But Sagar is optimistic. "Any commercial operation is always better handled by the private sector," says he candidly. "Places where distribution is privatised like Calcutta, Mumbai, Surat, Ahmedabad, they lose far less than the state electricity boards. Delhiites can look forward to a better summer next year. No immediate miracles will happen, but better service can be expected."
The private players will, however, need strong government backing to carry out their plans. The first step: suitable legislation. "The anti-theft legislation adopted by the Andhra Pradesh government, for example, has already identified the issue," says Engineer. "Some other states have set a precedent in this regard by drafting legislation to punish power pilferage. The message should go out that no one is above the law and an effective anti-theft legislation must be there to support any action taken." Orissa is also now planning stringent laws.
Meanwhile, cynics express doubts on how strongly politicians will support the discoms. Free electricity is a time-tested poll promise all over the country. Though there is no class of consumers in Delhi who legally get free power, there is a vast number of unmetered and illegal power connections. In state after Indian state, power reforms have stumbled and choked on a lack of political will to charge vote banks for their kilowatt-hours. In Delhi's neighbouring state Haryana, CM Om Prakash Chautala is in trouble because of his refusal to waive Rs 650 crore of farmers' electricity dues piled up since '92.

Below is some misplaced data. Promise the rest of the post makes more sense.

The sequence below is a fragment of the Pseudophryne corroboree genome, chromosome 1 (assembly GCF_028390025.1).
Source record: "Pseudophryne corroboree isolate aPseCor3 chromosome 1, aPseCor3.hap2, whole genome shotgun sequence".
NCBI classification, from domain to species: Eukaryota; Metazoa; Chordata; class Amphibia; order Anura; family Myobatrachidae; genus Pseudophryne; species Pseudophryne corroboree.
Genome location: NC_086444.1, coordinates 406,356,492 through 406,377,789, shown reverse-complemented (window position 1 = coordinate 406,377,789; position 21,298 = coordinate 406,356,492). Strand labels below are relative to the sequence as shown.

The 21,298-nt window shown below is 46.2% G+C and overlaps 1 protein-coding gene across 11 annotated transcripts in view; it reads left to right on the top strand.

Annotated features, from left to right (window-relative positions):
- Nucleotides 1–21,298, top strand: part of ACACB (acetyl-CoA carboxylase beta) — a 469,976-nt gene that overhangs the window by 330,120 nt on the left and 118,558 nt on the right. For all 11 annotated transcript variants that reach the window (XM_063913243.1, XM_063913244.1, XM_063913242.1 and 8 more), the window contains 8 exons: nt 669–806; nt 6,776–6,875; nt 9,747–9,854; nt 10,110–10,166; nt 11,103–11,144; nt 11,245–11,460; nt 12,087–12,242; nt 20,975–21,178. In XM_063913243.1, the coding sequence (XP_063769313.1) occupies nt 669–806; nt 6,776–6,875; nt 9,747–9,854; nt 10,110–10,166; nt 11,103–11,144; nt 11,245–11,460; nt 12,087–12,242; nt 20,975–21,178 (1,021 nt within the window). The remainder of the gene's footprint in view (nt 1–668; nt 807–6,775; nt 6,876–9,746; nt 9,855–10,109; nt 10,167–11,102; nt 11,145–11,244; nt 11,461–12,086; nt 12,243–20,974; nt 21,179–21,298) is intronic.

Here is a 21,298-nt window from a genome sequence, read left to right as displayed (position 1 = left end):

The private players flip the argument around. They argue that power vote-bank politics actually denies consumers of the service that is their rightful due. "The entire exercise of privatisation has been driven by a single-minded concern of ensuring that consumers have reliable and good quality supply at an affordable cost," says Sardana. "However, consumers, on their part, also have to reciprocate BSES' efforts by being prompt in paying for the electricity consumed. Here, consumer education will play a major part as the message would have to be spread that it is in the consumers' interest to ensure sound financial health of the distribution companies.Only financially strong distribution companies would be able to provide affordable and good quality power on a continuous basis to the people of Delhi." The next few months will prove whether the capital's politicos agree with this irrefutable logic.
Gauri Bhatia With Charubala Annuncio in Mumbai and Nikhil Mookerji in Calcutta